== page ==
372 F2d 759 Pacific Inc v. Panorama Apartments Inc B Ross B Hammond Co
372 F.2d 759
P & Z PACIFIC, INC., a corporation, and P & Z Co., Inc., a
PANORAMA APARTMENTS, INC., and Ross B. Hammond Co., Appellees.
ROSS B. HAMMOND CO., a corporation, Appellant,
P & Z PACIFIC, INC., a corporation, and P & Z Co., Inc., a
United States Court of Appeals Ninth Circuit.
Jan. 25, 1967.
Charles O. Morgan, Jr., of Morgan & Moscone, Cyril Viadro, San Francisco, Cal., for P & Z Pacific Co.
William F. White, of White, Sutherland & White, Portland, Or., for P & Z Pacific, Inc., and P & Z Co., Inc.
Denton G. Burdick, Jr., Harold B. Hutchinson, of Hutchinson, Schwab & Burdick, Portland, Or., for appellee Panorama Apartments, Inc.
Walter H. Evans, Jr., William D. Peek, Portland, Or., for Ross B. Hammond Co.
Before HAMLEY, KOELSCH and DUNIWAY, Circuit Judges.
KOELSCH, Circuit Judge.
P & Z Pacific, Inc. and P & Z Co., Inc. (P & Z) contracted to perform the caisson-foundation work on a Portland, Oregon apartment complex. The plans and specifications on which P & Z relied in making its fixed-sum bid included two reports, prepared by an independent soil engineering firm (Dames & Moore), showing the results of seven six-inch test borings made to establish the condition of the subsoil. However, in the course of construction, P & Z encountered numerous subsoil boulders, a condition not revealed by the Dames & Moore samplings. As a result, having sustained costs greatly in excess of those anticipated, P & Z instituted this diversity action against the owner of the project, Panorama Apartments, Inc. (Panorama) and against the general contractor, Ross B. Hammond Co. (Hammond), to recover additional compensation over and above the sum fixed in the subcontract. Hammond, in turn, filed a counterclaim against P & Z, asserting that it had sustained a loss by reason of an eleven week delay in P & Z's completion of the subcontract. The district court denied recovery on both claims.
1. P & Z asserts that it is entitled to an additional sum because the Dames & Moore reports, in failing to forecast the existence of boulders, misrepresented the true condition of the subsoil on the construction site. Although P & Z concedes that the reports were not in any way fraudulent, it contends that it should still recover either on the theory of misrepresentation (Christie v. United States, 237 U.S. 234, 35 S.Ct. 565, 59 L.Ed. 933 (1915); Walla Walla Port District v. Palmberg, 280 F.2d 237 (9th Cir. 1960)) or on the theory of an implied warranty. Hollerbach v. United States, 233 U.S. 165, 34 S.Ct. 553, 58 L.Ed. 898 (1914); United States v. Johnson, 153 F.2d 846 (9th Cir. 1946).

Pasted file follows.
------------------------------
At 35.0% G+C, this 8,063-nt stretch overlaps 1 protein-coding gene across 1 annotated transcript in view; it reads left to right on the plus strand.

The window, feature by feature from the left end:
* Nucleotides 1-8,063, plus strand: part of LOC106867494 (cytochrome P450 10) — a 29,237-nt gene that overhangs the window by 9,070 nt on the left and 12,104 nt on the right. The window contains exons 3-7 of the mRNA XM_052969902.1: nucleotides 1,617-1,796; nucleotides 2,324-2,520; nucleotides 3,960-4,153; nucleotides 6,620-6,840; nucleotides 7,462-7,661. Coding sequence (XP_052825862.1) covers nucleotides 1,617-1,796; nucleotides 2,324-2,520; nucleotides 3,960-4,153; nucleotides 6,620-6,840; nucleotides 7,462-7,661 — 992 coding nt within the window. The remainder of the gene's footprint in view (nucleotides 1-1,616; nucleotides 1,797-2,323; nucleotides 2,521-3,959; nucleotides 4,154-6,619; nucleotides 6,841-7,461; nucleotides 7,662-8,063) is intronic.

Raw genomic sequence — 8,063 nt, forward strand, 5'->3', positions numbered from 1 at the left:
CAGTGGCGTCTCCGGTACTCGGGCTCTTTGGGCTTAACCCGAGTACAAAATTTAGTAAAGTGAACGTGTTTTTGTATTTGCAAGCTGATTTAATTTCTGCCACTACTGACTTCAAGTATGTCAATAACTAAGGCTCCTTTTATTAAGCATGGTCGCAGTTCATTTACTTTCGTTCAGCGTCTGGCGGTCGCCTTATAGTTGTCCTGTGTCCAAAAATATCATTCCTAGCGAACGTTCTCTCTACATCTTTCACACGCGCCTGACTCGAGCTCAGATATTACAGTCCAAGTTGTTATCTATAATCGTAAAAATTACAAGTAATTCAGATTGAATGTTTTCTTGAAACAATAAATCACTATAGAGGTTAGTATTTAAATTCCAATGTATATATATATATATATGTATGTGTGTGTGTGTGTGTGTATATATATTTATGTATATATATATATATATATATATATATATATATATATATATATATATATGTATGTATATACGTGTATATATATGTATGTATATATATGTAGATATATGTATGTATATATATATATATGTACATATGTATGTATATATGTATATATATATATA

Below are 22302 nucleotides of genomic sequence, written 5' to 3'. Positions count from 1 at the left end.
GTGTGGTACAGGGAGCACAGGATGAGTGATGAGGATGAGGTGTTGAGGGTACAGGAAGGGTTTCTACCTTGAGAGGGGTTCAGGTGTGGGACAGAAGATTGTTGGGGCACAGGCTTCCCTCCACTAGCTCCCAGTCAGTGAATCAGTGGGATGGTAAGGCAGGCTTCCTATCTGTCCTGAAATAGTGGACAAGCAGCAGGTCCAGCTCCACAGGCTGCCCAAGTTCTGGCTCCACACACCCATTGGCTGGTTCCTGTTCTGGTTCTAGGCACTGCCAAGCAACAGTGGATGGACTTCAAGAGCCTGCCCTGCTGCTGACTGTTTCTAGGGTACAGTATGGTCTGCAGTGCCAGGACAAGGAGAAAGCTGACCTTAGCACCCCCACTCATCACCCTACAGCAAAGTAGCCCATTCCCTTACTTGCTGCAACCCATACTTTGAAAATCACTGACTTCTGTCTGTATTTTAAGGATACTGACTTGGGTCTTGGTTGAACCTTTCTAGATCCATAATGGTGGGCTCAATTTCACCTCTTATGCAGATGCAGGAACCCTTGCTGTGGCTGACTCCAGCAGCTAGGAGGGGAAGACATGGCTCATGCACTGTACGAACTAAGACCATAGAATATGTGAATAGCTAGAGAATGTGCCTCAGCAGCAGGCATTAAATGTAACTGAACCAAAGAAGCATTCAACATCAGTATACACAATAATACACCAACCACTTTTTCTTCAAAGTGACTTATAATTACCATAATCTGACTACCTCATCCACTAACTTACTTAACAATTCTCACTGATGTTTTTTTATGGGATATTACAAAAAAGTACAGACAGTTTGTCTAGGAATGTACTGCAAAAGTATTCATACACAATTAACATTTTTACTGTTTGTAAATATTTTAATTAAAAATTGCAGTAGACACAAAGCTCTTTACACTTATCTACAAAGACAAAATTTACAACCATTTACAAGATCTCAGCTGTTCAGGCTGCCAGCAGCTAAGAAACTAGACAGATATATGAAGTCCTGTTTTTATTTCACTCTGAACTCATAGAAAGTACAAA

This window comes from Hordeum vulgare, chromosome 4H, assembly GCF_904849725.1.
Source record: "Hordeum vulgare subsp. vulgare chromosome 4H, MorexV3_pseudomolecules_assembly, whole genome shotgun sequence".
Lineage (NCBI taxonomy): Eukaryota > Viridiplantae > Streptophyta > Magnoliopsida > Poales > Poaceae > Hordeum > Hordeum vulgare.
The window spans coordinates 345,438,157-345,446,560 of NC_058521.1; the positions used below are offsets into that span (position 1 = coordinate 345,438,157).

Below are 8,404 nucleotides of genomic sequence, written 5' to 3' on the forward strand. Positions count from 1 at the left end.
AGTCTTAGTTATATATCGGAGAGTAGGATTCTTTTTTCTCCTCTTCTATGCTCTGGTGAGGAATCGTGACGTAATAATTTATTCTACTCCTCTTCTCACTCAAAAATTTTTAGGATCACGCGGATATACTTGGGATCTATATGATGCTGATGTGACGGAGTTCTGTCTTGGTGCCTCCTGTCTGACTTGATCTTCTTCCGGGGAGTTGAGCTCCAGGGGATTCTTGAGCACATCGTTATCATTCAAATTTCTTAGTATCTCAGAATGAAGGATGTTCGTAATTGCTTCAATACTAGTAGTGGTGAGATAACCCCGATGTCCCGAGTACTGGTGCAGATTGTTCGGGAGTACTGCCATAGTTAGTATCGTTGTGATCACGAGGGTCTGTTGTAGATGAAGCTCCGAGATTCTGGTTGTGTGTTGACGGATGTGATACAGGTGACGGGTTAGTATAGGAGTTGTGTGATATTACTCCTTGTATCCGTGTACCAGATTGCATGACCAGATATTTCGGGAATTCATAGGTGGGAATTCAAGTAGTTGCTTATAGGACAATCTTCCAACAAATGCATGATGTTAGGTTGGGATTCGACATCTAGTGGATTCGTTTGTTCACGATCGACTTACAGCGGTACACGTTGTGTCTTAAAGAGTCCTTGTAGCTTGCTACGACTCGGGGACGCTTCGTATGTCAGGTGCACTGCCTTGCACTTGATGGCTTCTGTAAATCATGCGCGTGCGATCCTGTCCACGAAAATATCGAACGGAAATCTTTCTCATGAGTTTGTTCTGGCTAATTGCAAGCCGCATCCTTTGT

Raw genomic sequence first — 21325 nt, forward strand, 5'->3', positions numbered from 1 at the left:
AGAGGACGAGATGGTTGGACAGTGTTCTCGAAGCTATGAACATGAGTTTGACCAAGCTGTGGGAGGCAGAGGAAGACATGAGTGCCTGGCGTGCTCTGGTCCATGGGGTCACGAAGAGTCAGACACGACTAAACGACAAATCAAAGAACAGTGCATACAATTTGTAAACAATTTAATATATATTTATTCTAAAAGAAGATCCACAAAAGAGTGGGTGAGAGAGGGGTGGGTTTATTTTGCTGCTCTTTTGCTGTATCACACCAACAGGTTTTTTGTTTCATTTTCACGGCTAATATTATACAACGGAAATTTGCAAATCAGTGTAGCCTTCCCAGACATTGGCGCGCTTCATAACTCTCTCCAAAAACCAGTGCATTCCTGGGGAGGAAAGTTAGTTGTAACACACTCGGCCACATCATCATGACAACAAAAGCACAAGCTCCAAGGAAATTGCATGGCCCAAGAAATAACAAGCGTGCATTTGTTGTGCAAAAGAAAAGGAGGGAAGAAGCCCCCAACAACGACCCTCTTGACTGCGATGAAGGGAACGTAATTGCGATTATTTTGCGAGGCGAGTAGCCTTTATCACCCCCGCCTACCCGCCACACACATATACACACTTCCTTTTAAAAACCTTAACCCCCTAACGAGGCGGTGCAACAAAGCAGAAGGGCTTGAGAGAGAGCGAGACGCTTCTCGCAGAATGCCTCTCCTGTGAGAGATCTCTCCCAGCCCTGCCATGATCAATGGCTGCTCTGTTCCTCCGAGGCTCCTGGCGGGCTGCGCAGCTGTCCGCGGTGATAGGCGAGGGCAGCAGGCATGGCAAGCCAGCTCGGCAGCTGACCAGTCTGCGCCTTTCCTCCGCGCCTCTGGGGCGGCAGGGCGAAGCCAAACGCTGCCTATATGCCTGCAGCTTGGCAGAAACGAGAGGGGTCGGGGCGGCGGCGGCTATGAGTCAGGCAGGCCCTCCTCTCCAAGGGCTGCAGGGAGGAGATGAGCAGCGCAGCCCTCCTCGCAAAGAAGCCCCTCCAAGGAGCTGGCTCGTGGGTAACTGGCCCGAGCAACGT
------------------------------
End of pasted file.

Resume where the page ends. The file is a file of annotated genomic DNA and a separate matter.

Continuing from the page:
Since this case involves a contract entered into and performed in Oregon, the law of Oregon must be applied. Consequently, the above cited cases are at best persuasive; they are not controlling. At any rate, both the Christie and Walla Walla cases are inapposite for each concerned information withheld from the complaining party. Here there is an express finding that no information was withheld from P & Z.
But P & Z contends that it should still prevail because, under the doctrine of Hollerbach and Johnson, where positive material representations made by one party later turn out to be false, the other party can recover on a theory of warranty. P & Z asserts that this same rule has been adopted by the Oregon Supreme Court, where in discussing the Hollerbach and Christie cases, it said: 'The precept laid down there is that a positive, direct statement of fact must be treated as made, and is in the nature of a warranty which must be strictly adhered to * * *.' Palmberg v. City of Astoria, 112 Or. 353, 374, 228 P. 107, 113, 229 P. 380 (1924).
Even if we assume that the Oregon courts in the proper circumstances would follow this rule, we must first decide whether the soil reports in this case were the type of specific positive representations which would be necessary in order to constitute binding statements on the parts of Panorama and Hammond as to the nature of the subsoil.1
In this regard the district court expressly found: